Now more than possibly ever before, folks are exploring the digital resources our libraries have to offer. Public librarians, now’s the time to think about partnering with your schools to offer digital library cards to students. As we enter Library Card Sign Up Month, it’s the perfect time to start this conversation. Many libraries offer this service and there are lots of ways to do it. Our program is a work is progress (more on that below) and I’m happy to share how we got it started and what we’ve learned.
So, what’s a digital library card?
Digital library cards may mean different things at different libraries. For us, digital library cards are accounts in our system that have a “barcode” but not a physical card. Students use them to access our digital material only (Overdrive e-books, databases, and services like Tutor.com or Mango Languages). Other libraries may create physical cards or allow students to check out physical material, as well. There’s no one right way to do it, so think about what would work for your students and your workload.
Why make digital library cards?
Ease of access! The biggest benefit of the digital library cards is that our library creates them. Families don’t have to make a trip to the library to unlock access. It’s already done for them. If students discover that they need a resource partway through the year or after hours, they will already have access set up for them.
And how do you make digital library cards?
This is the best part! We’ve worked with our ILS to import the student information from a spreadsheet. This means we don’t have to enter all that information one at a time or have our students, parents, or teachers fill anything out special. The schools send us limited student information and our ILS imports that all at once. We decided on a formula that creates a unique barcode for each student. It uses part of their phone number and part of their student ID number, along with a prefix. Those numbers, along with the students’ names and schools are the only information we get, so there’s no privacy concern. The prefix is different from our typical library cards, so they’re easily identifiable in our system. And with the formula, students can figure out their own account numbers to access our digital materials.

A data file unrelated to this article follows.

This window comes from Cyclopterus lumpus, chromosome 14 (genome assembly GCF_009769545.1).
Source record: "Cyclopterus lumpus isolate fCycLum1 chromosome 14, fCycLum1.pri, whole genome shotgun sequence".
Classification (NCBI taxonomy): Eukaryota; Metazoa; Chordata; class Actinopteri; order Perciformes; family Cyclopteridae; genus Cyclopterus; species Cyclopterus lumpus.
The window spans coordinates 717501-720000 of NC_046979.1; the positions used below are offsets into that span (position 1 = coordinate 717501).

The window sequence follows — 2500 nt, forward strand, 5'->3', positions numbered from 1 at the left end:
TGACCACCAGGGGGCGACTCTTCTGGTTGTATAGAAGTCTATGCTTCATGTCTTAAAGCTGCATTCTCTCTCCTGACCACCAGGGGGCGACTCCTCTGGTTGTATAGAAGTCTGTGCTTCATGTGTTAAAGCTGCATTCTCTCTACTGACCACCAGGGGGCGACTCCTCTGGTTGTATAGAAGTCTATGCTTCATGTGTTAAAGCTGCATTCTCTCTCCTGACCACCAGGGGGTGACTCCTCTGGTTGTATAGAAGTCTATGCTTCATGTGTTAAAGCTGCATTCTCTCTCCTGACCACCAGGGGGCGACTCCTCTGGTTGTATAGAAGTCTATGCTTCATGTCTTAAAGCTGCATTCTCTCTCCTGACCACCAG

Each year at the beginning of the new school year, we batch delete all the student digital accounts and import the accounts fresh. This ensures that the accounts reflect students currently enrolled (as much as possible). If we have students that enroll partway through the year, it’s generally easiest to just manually add them. Although if we get a bunch at once, we could have our ILS batch add them.
This is going to be a process that will be different for every ILS system. If you’re not sure how it could work with yours, reach out to your Systems Administrator or your IT person and ask.
Feeling overwhelmed? Start small
We started offering digital library cards to local students two years ago and we started with a small pilot school. They were the perfect school to start with because we had great communication with them. And with only about 300-400 students, it was a smaller number of cards to start with in case anything went terribly awry (spoiler: it didn’t!). Once we had gone through the process with them, it was much easier to sell it to our large school corporation. And we had any kinks worked out before we added thousands of cards.
What about students who already have library cards?
Yes, we do have some students who end up in our databases twice. This is where it’s handy to have a designated prefix because it helps staff figure out which account they should use. Students are welcome to use their student digital library cards or their full library cards, either one.
What if they want to check out physical items?
If students want to check out physical items or use our Hoopla service, they need to visit the library and get a full library card. We allow anyone who attends school in our county to have a free card. We’ve even had some students who got started using the digital library card and then decided they wanted to have a full card, too.
Do parents give permission?
Yes, we worked with our school systems and they included an opt-out for parents that’s part of school registration. The schools only send us information for the students whose parents have not opted out.
So, you made the accounts, now what?
Outreach! We’ve had the most success when we’ve been able to visit our schools and demonstrate the databases. With current concerns about the pandemic, I’m not sure how much the schools will allow us to visit this year. But that’s the one thing that’s made the biggest difference in usage. Bonus points if you can target demos to projects that students are working on.
Having information about the digital library cards on your website helps, too. We’re working on a page that gives information about how to find your account number and what you can access with it. This will help students, but also staff who might get questions from students or teachers.
What have you learned?
Every year, I think it’s going to be easy, and every year there are some technical difficulties. Allow some extra time to get the cards made in case something doesn’t work the way you thought it would. And be patient, especially if this is a new process. The more you do it, the easier it gets to fix any tech glitches or mistakes.
What can I learn from you?
Do you offer any kind of special library accounts for students? Or does your school library and public library partner in any awesome ways? I would love to hear what’s worked for you!
This post addresses the following ALSC Core Competencies: I Commitment to Client Group, II. Reference and User Services, V. Outreach and Advocacy